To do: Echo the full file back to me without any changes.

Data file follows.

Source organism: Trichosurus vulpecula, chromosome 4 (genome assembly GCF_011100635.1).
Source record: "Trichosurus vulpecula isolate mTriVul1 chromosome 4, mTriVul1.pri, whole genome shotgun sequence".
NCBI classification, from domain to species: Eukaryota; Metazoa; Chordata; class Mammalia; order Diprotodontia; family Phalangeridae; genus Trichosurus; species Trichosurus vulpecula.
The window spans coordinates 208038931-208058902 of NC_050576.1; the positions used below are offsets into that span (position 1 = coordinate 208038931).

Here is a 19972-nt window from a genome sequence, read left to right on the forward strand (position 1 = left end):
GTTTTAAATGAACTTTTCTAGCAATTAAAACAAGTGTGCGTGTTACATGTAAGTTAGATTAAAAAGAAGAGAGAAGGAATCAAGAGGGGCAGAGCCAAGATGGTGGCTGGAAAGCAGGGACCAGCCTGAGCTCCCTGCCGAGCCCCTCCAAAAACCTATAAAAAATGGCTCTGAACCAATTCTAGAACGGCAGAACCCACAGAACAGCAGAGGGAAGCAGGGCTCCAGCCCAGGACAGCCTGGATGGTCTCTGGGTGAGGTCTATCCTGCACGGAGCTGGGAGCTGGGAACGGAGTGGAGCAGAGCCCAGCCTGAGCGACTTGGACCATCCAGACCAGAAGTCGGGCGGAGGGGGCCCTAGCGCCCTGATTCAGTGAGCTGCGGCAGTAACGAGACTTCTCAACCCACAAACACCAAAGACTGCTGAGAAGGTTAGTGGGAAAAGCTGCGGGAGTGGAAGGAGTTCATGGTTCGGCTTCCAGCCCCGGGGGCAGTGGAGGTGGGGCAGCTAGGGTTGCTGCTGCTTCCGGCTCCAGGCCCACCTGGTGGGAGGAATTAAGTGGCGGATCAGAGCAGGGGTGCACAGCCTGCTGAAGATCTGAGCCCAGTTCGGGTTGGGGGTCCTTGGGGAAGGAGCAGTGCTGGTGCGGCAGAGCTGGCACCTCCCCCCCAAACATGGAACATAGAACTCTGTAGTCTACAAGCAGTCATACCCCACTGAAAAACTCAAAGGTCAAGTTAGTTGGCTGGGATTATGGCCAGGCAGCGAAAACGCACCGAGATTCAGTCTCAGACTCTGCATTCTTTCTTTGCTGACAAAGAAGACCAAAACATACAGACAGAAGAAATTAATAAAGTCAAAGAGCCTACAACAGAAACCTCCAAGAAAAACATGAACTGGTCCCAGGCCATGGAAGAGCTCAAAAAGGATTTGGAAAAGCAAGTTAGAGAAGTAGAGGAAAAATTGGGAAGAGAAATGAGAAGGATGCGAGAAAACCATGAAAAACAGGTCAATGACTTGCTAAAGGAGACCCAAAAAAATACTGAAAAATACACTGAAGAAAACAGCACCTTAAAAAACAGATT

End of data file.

Source organism: Trichosurus vulpecula, chromosome 4 (genome assembly GCF_011100635.1).
Source record: "Trichosurus vulpecula isolate mTriVul1 chromosome 4, mTriVul1.pri, whole genome shotgun sequence".
NCBI classification, from domain to species: Eukaryota; Metazoa; Chordata; class Mammalia; order Diprotodontia; family Phalangeridae; genus Trichosurus; species Trichosurus vulpecula.
The window spans coordinates 208038931-208058902 of NC_050576.1; the positions used below are offsets into that span (position 1 = coordinate 208038931).

Here is a 19972-nt window from a genome sequence, read left to right on the forward strand (position 1 = left end):
GTTTTAAATGAACTTTTCTAGCAATTAAAACAAGTGTGCGTGTTACATGTAAGTTAGATTAAAAAGAAGAGAGAAGGAATCAAGAGGGGCAGAGCCAAGATGGTGGCTGGAAAGCAGGGACCAGCCTGAGCTCCCTGCCGAGCCCCTCCAAAAACCTATAAAAAATGGCTCTGAACCAATTCTAGAACGGCAGAACCCACAGAACAGCAGAGGGAAGCAGGGCTCCAGCCCAGGACAGCCTGGATGGTCTCTGGGTGAGGTCTATCCTGCACGGAGCTGGGAGCTGGGAACGGAGTGGAGCAGAGCCCAGCCTGAGCGACTTGGACCATCCAGACCAGAAGTCGGGCGGAGGGGGCCCTAGCGCCCTGATTCAGTGAGCTGCGGCAGTAACGAGACTTCTCAACCCACAAACACCAAAGACTGCTGAGAAGGTTAGTGGGAAAAGCTGCGGGAGTGGAAGGAGTTCATGGTTCGGCTTCCAGCCCCGGGGGCAGTGGAGGTGGGGCAGCTAGGGTTGCTGCTGCTTCCGGCTCCAGGCCCACCTGGTGGGAGGAATTAAGTGGCGGATCAGAGCAGGGGTGCACAGCCTGCTGAAGATCTGAGCCCAGTTCGGGTTGGGGGTCCTTGGGGAAGGAGCAGTGCTGGTGCGGCAGAGCTGGCACCTCCCCCCCAAACATGGAACATAGAACTCTGTAGTCTACAAGCAGTCATACCCCACTGAAAAACTCAAAGGTCAAGTTAGTTGGCTGGGATTATGGCCAGGCAGCGAAAACGCACCGAGATTCAGTCTCAGACTCTGCATTCTTTCTTTGCTGACAAAGAAGACCAAAACATACAGACAGAAGAAATTAATAAAGTCAAAGAGCCTACAACAGAAACCTCCAAGAAAAACATGAACTGGTCCCAGGCCATGGAAGAGCTCAAAAAGGATTTGGAAAAGCAAGTTAGAGAAGTAGAGGAAAAATTGGGAAGAGAAATGAGAAGGATGCGAGAAAACCATGAAAAACAGGTCAATGACTTGCTAAAGGAGACCCAAAAAAATACTGAAAAATACACTGAAGAAAACAGCACCTTAAAAAACAGATT